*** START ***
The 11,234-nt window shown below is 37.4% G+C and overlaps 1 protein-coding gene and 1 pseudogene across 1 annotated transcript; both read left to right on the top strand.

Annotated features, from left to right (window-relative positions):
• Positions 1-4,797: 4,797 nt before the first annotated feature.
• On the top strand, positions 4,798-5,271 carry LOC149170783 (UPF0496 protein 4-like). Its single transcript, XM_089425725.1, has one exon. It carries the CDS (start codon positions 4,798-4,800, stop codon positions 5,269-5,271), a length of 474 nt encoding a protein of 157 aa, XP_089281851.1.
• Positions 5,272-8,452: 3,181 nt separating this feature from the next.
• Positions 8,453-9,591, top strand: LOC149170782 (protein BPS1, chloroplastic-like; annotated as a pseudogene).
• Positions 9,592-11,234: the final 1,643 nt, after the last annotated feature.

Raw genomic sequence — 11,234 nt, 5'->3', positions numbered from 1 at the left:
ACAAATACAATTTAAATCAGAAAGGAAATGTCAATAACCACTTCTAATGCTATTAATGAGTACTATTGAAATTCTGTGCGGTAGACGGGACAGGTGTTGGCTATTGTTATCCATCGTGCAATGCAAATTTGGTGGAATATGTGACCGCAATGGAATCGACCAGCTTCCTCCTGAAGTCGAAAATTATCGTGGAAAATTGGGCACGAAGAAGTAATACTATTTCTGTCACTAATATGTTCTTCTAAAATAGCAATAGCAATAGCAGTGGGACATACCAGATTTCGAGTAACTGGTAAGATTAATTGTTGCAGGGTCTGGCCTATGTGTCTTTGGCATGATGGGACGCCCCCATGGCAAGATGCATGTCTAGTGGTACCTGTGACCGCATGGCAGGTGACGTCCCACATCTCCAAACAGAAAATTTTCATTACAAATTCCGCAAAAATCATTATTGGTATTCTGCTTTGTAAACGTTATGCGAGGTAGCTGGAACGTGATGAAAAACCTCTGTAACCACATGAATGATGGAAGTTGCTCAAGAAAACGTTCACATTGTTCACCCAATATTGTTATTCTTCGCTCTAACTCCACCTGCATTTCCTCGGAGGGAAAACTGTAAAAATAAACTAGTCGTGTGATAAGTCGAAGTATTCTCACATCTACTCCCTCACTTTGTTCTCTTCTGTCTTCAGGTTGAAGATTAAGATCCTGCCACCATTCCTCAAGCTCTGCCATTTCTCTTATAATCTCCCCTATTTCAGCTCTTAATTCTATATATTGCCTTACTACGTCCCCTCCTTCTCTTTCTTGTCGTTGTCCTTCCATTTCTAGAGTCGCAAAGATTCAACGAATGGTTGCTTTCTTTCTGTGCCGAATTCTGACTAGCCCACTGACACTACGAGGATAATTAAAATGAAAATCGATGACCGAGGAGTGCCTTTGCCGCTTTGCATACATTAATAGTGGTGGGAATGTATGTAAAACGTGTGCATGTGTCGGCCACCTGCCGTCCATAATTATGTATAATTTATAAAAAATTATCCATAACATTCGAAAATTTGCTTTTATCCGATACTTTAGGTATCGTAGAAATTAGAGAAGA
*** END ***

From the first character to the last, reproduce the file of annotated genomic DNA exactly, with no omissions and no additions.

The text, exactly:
The 11,234-nt window shown below is 37.4% G+C and overlaps 1 protein-coding gene and 1 pseudogene across 1 annotated transcript; both read left to right on the top strand.

Annotated features, from left to right (window-relative positions):
• Positions 1-4,797: 4,797 nt before the first annotated feature.
• On the top strand, positions 4,798-5,271 carry LOC149170783 (UPF0496 protein 4-like). Its single transcript, XM_089425725.1, has one exon. It carries the CDS (start codon positions 4,798-4,800, stop codon positions 5,269-5,271), a length of 474 nt encoding a protein of 157 aa, XP_089281851.1.
• Positions 5,272-8,452: 3,181 nt separating this feature from the next.
• Positions 8,453-9,591, top strand: LOC149170782 (protein BPS1, chloroplastic-like; annotated as a pseudogene).
• Positions 9,592-11,234: the final 1,643 nt, after the last annotated feature.

Raw genomic sequence — 11,234 nt, 5'->3', positions numbered from 1 at the left:
ACAAATACAATTTAAATCAGAAAGGAAATGTCAATAACCACTTCTAATGCTATTAATGAGTACTATTGAAATTCTGTGCGGTAGACGGGACAGGTGTTGGCTATTGTTATCCATCGTGCAATGCAAATTTGGTGGAATATGTGACCGCAATGGAATCGACCAGCTTCCTCCTGAAGTCGAAAATTATCGTGGAAAATTGGGCACGAAGAAGTAATACTATTTCTGTCACTAATATGTTCTTCTAAAATAGCAATAGCAATAGCAGTGGGACATACCAGATTTCGAGTAACTGGTAAGATTAATTGTTGCAGGGTCTGGCCTATGTGTCTTTGGCATGATGGGACGCCCCCATGGCAAGATGCATGTCTAGTGGTACCTGTGACCGCATGGCAGGTGACGTCCCACATCTCCAAACAGAAAATTTTCATTACAAATTCCGCAAAAATCATTATTGGTATTCTGCTTTGTAAACGTTATGCGAGGTAGCTGGAACGTGATGAAAAACCTCTGTAACCACATGAATGATGGAAGTTGCTCAAGAAAACGTTCACATTGTTCACCCAATATTGTTATTCTTCGCTCTAACTCCACCTGCATTTCCTCGGAGGGAAAACTGTAAAAATAAACTAGTCGTGTGATAAGTCGAAGTATTCTCACATCTACTCCCTCACTTTGTTCTCTTCTGTCTTCAGGTTGAAGATTAAGATCCTGCCACCATTCCTCAAGCTCTGCCATTTCTCTTATAATCTCCCCTATTTCAGCTCTTAATTCTATATATTGCCTTACTACGTCCCCTCCTTCTCTTTCTTGTCGTTGTCCTTCCATTTCTAGAGTCGCAAAGATTCAACGAATGGTTGCTTTCTTTCTGTGCCGAATTCTGACTAGCCCACTGACACTACGAGGATAATTAAAATGAAAATCGATGACCGAGGAGTGCCTTTGCCGCTTTGCATACATTAATAGTGGTGGGAATGTATGTAAAACGTGTGCATGTGTCGGCCACCTGCCGTCCATAATTATGTATAATTTATAAAAAATTATCCATAACATTCGAAAATTTGCTTTTATCCGATACTTTAGGTATCGTAGAAATTAGAGAAGA